- This topic has 6 replies, 4 voices, and was last updated 8 years, 12 months ago by Anonymous.
- May 5, 2011 at 11:54 pm #206511AnonymousInactive
Is there a specific formula to it? Please don’t answer this question if you don’t know. I don’t want to read stuff like “if you pay off your debt, your score will be high”.
- May 12, 2011 at 6:48 am #274030milmalercaucerMember
There is no set formula used by all three credit reporting agencies.
FACTA defines a “credit score” as:
A numerical value or categorization derived from a statistical tool or modeling system used by a person who makes or arranges a loan to predict the likelihood of certain credit behaviors, including default (and the numerical value or the categorization derived from such analysis may also be referred to as a “risk predictor” or “risk score” (FCRA ?609(f)(2))
This is why your scores vary between the credit reporting agencies.l
Hope this is of help.
- May 17, 2011 at 6:47 am #278625dharadinsudiMember
FICO scores are based on the following factors;
1. Payment history 35%
2. Time in bureau 15%
3. Types of credit 10%
4. New credit 10%
5. Debt to credit ratio 30%
To have the very best score and profile people need 3 credit card accounts (revolving) with balances below 30% of their limits and 2 cars, boats, homes, motorcycles, computers, furniture or personal accounts (installment) all with good long pay history’s.
- June 10, 2011 at 3:44 am #434072AnonymousInactive
That’s why its better to sell the old house FIRST – even if you have to rent for awhile.
- June 10, 2011 at 3:44 am #434073AnonymousInactive
unless your old house is very close to being sold or will close on the same day the house you are closing on new house, you might not get approved for a mortgage for the new house and unless you have that sales agreement and are 100% sure the sale will go thru – it would be extremely risky to try and buy anything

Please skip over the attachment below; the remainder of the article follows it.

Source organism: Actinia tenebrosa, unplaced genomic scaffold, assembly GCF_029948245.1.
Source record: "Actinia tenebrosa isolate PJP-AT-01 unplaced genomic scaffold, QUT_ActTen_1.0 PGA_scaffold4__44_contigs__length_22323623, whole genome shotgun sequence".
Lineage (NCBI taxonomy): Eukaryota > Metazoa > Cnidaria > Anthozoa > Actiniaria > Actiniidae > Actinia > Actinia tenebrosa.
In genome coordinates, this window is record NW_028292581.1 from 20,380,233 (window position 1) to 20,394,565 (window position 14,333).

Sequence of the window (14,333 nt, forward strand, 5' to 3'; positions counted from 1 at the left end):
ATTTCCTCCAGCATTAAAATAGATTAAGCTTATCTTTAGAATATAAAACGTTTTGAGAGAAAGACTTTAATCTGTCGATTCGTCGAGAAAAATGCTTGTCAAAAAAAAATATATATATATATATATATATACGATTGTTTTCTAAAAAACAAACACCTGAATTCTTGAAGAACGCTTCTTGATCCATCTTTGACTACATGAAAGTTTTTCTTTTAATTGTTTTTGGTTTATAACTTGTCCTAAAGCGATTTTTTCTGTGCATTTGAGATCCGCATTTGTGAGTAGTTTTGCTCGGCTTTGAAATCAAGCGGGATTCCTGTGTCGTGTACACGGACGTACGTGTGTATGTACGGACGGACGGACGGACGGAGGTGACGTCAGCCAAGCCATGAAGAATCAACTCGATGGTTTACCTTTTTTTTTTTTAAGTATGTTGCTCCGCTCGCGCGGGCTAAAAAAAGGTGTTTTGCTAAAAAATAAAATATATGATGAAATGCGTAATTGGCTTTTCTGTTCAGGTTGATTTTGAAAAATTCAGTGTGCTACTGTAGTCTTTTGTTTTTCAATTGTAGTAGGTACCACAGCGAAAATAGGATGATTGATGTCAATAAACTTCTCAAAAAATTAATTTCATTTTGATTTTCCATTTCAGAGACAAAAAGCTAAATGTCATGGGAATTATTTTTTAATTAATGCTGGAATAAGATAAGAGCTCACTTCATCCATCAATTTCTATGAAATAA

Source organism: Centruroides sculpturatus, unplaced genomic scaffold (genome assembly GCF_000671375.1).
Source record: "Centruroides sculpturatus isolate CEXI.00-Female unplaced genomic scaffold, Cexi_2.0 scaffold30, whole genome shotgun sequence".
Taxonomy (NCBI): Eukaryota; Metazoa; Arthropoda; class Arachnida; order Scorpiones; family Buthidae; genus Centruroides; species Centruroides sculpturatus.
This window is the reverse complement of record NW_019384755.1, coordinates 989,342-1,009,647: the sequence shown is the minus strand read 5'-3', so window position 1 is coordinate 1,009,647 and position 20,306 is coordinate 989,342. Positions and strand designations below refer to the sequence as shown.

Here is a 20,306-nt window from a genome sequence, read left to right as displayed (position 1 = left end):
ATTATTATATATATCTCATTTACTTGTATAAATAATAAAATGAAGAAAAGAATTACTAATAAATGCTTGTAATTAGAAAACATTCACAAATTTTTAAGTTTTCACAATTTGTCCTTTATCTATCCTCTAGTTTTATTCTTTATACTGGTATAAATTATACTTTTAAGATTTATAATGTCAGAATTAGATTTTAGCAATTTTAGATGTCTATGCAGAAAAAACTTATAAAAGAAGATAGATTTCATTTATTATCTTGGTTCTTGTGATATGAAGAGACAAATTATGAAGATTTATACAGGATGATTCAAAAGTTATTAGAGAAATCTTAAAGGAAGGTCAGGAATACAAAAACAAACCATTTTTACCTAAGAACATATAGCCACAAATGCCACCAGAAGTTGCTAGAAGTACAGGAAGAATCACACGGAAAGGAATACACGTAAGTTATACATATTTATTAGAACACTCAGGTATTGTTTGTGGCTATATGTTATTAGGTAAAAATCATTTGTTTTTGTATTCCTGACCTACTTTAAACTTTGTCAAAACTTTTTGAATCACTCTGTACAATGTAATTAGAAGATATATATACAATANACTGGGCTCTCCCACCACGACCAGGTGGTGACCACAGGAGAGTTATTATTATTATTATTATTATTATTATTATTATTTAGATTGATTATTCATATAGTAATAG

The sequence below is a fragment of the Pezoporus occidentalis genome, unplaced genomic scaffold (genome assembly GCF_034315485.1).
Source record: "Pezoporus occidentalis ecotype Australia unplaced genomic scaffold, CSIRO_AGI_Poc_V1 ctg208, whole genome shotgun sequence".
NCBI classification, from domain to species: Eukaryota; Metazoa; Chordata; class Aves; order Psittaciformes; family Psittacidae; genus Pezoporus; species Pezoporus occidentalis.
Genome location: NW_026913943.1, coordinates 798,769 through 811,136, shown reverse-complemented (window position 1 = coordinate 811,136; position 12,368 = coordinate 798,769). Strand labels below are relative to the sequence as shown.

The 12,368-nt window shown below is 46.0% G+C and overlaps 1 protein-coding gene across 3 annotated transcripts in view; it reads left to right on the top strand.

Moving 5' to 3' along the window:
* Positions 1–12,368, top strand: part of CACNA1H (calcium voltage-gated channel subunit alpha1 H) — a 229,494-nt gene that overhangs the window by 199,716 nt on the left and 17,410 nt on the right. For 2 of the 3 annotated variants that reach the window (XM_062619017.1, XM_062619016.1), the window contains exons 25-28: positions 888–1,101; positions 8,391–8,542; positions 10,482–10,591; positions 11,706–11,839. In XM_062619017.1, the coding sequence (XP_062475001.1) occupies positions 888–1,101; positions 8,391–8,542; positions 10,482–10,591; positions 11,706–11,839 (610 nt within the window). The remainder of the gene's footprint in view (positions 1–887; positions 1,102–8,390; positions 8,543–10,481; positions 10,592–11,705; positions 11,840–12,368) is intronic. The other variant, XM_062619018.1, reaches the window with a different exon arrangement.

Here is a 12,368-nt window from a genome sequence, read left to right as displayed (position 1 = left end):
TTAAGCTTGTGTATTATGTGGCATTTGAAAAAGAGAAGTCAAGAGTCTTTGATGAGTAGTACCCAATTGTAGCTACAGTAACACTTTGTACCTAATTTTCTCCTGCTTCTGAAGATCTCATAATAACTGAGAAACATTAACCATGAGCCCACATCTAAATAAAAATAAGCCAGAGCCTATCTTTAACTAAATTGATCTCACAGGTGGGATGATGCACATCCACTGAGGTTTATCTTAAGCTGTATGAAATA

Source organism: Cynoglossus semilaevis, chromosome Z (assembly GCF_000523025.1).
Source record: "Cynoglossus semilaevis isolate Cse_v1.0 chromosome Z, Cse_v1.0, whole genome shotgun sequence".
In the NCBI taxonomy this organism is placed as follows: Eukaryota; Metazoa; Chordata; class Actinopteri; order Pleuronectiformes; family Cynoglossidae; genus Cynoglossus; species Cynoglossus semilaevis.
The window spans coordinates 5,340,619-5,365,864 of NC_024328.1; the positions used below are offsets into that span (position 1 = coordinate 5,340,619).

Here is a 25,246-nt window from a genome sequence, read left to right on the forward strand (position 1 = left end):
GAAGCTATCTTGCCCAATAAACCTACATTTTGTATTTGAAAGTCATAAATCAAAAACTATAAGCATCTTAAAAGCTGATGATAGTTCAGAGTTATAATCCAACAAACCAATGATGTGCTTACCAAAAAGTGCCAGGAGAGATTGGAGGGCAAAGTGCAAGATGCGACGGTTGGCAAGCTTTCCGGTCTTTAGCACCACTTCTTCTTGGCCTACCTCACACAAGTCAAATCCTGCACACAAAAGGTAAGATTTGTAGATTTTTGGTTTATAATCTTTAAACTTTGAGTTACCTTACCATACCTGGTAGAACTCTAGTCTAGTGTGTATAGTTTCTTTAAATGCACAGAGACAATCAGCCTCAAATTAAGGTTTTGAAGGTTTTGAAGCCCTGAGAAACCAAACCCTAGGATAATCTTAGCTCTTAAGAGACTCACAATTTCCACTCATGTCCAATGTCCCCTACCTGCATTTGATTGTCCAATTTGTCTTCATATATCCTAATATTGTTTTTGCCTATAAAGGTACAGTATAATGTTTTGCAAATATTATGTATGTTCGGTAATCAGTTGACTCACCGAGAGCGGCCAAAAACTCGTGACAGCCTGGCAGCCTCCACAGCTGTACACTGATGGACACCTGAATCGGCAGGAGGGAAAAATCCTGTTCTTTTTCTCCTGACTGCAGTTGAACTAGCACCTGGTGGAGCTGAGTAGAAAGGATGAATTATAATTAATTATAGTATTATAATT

- June 10, 2011 at 3:44 am #434074AnonymousInactive
>You< might need the money from the old house to buy the new house, but not everyone does. We bought a house that we could afford even if our other house sits on the market (which it is doing). You can also build in contingencies where you can’t close until your other house sells, but in this market, few sellers are willing to deal with that without a serious out clause. If you need the proceeds of your old house to buy a new one, then you either have to time if perfectly or you have to sell the old one before you close on the new one.
- June 10, 2011 at 3:44 am #434075AnonymousInactive
I have not even looked for a house till having a signed contract on the one for sale. Even with the ability to carry 2 mortgages and having enough cash for 20% down that is a gamble one should not take.
You wait. Even if your home sells quickly you can always rent an apt on a month to month basis while you find your dream home.
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